of America, the jurisdiction of the Indian courts is purely attained from the Code. This
jurisdiction is normally subject to territorial and pecuniary limitations further set out in the Code
and the concerned state law creating the civil court.

In Hakam Singh v. Gammon (India) Ltd, [AIR 1971 SC 740; also refer to ABC Laminart Pvt. Ltd. v.
A.P. Agencies, Salem, AIR 1989 SC 1239; Globe Transport Corporation v. Triveni Engineering
Works, 1983 (4)SCC 707], the Supreme Court of India added legal clarity to the jurisdiction of
courts. It held that it is not open to the parties by agreement to confer jurisdiction on a court
which it does not possess under the Code. However, it clarified that in a scenario where two
courts or more have jurisdiction under the Code to try a suit or proceeding, an agreement
between the parties that the dispute between them shall be tried in one of such courts is not
contrary to public policy. Such an agreement does not contravene Section 28 of the Indian
Contract Act, 1872 (the Act). The relevant para is stated below:

By Clause 13 of the agreement it was expressly stipulated between the parties that the
contract shall be deemed to have been entered into by the parties concerned in the city of
Bombay. In any event the respondent have their principal office in Bombay and they were liable
in respect of a cause of action arising under the terms of the tender to be sued in the Courts at
Bombay. It is not open to the parties by agreement to confer by their agreement jurisdiction on
a Court which it does not possess under the Code. But where two courts or more have under the
CPC jurisdiction to try a suit or proceeding an agreement between the parties that the dispute
between them shall be tried in one of such Courts is not contrary to public policy. Such an
agreement does not contravene Section 28 of the Contract Act.
Further, in accordance with Section 20 of the Code, a suit shall be instituted in a court where the
defendant, at the time of commencement of the suit, actually and voluntary resides, or carries
on business, or personally works for gain.

Further, it may be instituted in a court within the local limits of whose jurisdiction the cause of
action, wholly or in part, arises. The expression cause of action has acquired a judicially settled
meaning. In the wider sense, it means the necessary conditions for the maintenance of the suit,
including not only the infraction of the right, but the infraction coupled with right itself. As
extrapolated from Rajasthan High Court Advocates Association v. Union of India, [AIR 2001 SC
416], cause of action consists of a bundle of facts that give cause to enforce the legal injury for
redressal in a court of law. The cause of action means every fact, which if traversed, would be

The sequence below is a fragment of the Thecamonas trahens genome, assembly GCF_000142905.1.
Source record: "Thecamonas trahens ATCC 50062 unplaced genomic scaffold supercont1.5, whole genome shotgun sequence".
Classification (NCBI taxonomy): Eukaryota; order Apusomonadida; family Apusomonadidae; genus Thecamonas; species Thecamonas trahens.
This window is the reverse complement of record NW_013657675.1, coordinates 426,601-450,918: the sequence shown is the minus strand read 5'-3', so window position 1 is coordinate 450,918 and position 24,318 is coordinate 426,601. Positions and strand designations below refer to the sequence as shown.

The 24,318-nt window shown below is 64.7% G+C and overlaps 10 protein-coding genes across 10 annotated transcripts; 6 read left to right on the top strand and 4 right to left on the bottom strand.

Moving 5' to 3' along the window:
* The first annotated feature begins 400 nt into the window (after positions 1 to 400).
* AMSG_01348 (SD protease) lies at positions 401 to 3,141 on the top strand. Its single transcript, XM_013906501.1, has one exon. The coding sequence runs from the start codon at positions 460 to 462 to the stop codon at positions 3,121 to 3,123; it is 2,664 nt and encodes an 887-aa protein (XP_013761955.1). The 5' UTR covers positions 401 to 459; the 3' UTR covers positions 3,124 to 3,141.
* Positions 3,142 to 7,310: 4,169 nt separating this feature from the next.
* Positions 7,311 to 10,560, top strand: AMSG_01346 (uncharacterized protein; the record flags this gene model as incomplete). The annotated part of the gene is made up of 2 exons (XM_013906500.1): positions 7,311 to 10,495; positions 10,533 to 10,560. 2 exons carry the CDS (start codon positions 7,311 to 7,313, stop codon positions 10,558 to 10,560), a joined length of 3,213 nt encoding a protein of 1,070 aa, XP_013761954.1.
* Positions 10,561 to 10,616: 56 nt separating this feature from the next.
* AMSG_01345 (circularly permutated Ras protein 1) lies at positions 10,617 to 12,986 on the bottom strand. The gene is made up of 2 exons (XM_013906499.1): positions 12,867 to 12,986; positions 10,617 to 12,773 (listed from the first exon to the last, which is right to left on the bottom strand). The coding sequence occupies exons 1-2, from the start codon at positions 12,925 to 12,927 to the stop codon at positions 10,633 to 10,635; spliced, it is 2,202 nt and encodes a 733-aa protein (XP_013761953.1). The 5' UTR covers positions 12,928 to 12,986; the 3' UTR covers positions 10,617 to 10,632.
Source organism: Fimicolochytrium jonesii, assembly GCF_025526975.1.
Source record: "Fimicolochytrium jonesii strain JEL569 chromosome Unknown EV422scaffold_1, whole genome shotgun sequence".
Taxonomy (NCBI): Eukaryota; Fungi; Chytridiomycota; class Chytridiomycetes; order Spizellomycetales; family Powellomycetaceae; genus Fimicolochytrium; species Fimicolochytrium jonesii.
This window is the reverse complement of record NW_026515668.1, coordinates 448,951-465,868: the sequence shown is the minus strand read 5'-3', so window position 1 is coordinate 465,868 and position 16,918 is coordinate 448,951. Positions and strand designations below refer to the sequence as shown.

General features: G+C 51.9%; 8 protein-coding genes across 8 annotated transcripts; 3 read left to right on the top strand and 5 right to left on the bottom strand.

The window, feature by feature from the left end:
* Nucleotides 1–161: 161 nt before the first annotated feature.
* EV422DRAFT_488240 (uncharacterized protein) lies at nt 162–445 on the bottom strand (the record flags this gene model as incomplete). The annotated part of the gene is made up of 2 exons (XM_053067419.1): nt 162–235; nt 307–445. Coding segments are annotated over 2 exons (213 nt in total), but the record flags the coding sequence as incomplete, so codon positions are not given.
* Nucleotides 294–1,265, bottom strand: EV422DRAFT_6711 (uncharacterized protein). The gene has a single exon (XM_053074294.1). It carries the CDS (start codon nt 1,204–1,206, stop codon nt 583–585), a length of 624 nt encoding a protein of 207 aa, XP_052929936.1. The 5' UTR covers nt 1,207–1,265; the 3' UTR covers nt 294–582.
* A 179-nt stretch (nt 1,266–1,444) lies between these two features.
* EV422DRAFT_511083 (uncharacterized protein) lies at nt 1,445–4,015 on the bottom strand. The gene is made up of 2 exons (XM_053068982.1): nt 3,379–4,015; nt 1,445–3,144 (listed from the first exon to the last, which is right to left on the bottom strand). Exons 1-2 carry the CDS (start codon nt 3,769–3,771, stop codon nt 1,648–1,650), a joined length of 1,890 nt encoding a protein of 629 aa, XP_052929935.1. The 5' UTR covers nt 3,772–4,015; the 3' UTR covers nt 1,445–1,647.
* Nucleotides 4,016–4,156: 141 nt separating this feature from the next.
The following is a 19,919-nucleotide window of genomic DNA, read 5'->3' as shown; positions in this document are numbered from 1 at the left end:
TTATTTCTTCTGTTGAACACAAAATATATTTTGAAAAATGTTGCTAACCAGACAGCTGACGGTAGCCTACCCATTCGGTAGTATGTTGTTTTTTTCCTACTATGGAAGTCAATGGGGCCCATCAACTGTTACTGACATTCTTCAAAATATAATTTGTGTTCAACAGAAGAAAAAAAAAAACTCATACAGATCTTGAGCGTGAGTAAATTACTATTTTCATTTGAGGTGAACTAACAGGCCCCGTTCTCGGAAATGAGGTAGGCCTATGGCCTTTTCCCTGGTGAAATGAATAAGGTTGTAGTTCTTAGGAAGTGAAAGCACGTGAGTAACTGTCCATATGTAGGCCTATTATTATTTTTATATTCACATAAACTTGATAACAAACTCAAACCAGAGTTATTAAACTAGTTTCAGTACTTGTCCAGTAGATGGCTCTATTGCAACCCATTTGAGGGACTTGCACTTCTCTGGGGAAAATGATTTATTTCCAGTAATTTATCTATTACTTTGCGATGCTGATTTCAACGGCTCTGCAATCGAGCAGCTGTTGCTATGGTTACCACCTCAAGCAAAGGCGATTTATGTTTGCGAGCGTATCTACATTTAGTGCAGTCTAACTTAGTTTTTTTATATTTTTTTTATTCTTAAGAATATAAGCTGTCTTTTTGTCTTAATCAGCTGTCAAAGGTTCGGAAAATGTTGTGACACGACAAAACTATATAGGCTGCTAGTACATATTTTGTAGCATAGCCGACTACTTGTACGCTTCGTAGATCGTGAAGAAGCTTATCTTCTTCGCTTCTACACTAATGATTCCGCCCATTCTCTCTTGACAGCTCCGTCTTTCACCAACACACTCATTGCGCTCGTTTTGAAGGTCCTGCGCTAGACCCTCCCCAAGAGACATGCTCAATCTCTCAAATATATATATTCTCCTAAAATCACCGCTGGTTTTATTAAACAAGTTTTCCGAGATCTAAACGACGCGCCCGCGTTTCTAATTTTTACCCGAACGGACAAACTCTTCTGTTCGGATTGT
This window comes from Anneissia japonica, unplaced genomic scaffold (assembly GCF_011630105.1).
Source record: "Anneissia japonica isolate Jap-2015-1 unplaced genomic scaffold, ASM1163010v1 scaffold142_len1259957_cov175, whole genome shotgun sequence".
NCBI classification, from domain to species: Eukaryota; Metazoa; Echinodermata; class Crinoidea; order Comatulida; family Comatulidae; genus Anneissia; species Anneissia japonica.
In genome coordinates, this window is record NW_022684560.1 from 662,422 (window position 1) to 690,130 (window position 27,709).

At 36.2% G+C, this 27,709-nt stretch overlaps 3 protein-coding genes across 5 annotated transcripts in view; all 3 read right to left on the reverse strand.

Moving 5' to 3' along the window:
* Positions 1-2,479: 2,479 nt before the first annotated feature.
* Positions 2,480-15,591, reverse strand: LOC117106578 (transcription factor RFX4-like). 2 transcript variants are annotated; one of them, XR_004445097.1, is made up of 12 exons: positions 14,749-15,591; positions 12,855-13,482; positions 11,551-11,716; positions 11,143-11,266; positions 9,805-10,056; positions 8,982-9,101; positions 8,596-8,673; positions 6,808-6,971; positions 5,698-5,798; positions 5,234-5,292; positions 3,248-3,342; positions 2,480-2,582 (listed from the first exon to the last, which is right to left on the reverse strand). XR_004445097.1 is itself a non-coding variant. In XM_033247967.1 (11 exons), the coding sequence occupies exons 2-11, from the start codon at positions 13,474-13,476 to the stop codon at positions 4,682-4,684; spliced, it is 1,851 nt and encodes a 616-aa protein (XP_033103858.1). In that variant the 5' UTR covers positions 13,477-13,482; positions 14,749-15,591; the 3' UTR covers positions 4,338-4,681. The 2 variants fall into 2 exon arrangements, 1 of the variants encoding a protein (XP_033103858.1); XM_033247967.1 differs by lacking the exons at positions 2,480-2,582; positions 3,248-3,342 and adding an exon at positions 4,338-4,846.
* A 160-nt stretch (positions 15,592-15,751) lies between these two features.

necessary for the plaintiff to prove in order to support his right to a judgment of the court.

Cross Border Transactions

The Supreme Court of India in British Steam Navigation, [1990 2 Comp LJ1 SC], had further
interpreted Section 28 of the Act as applied to cross border transactions. It held that the term
absolutely in Section 28 is critical. The apex court considered that clauses which are in
restraint of judicial/ legal proceedings are void only if the restraint is absolute in nature.
However, in such a case the specific court referred to in the contract should have jurisdiction
(under the Code) i.e., competent to try the suit. Since partial restraint of the party to limit its
legal relief to one court is not against public policy (waiver of private rights under a contract is
lawful as long as such waiver is not against public policy), the clause will be enforceable.

In a proceeding before an Indian court, if it is proved as a matter of fact that the other party to
the contract has legal remedy in a foreign jurisdiction, then the Indian court would not further
interfere in the matter since the plaintiff still has legal remedy albeit in foreign jurisdiction. The
balance of convenience needs to be looked into by the courts in terms of cross border
transactions and foreign jurisdictions.

If the governing law is not specified in a contract, it may be safely concluded that Cheshires
objective theory has gained legal recognition in the common law. That is, the governing law
should be the one with which the legal framework for a transaction in question has the closest
connection. Further, the law of place of performance is given utmost importance when applying
the closest connection test. With regards to deciding jurisdiction of the court, Section 9 read
with Section 20 of the Code mandates that a suit shall be instituted depending upon the
residence or place of business of the defendant or any court within whose territorial jurisdiction
the cause of action would have arisen. In matters involving cross border transactions, the
principle of jurisdiction has evolved over a period of time. The courts have realized that balance
of convenience has to be given its due importance, for it may allow the matter to be permitted in
a foreign court provided it is convinced that the party has legal remedy in the concerned foreign

Sidharrth Shankar (pictured on top) is Partner and Pallavi Puri (pictured right) is Senior
Associate at J Sagar Associates.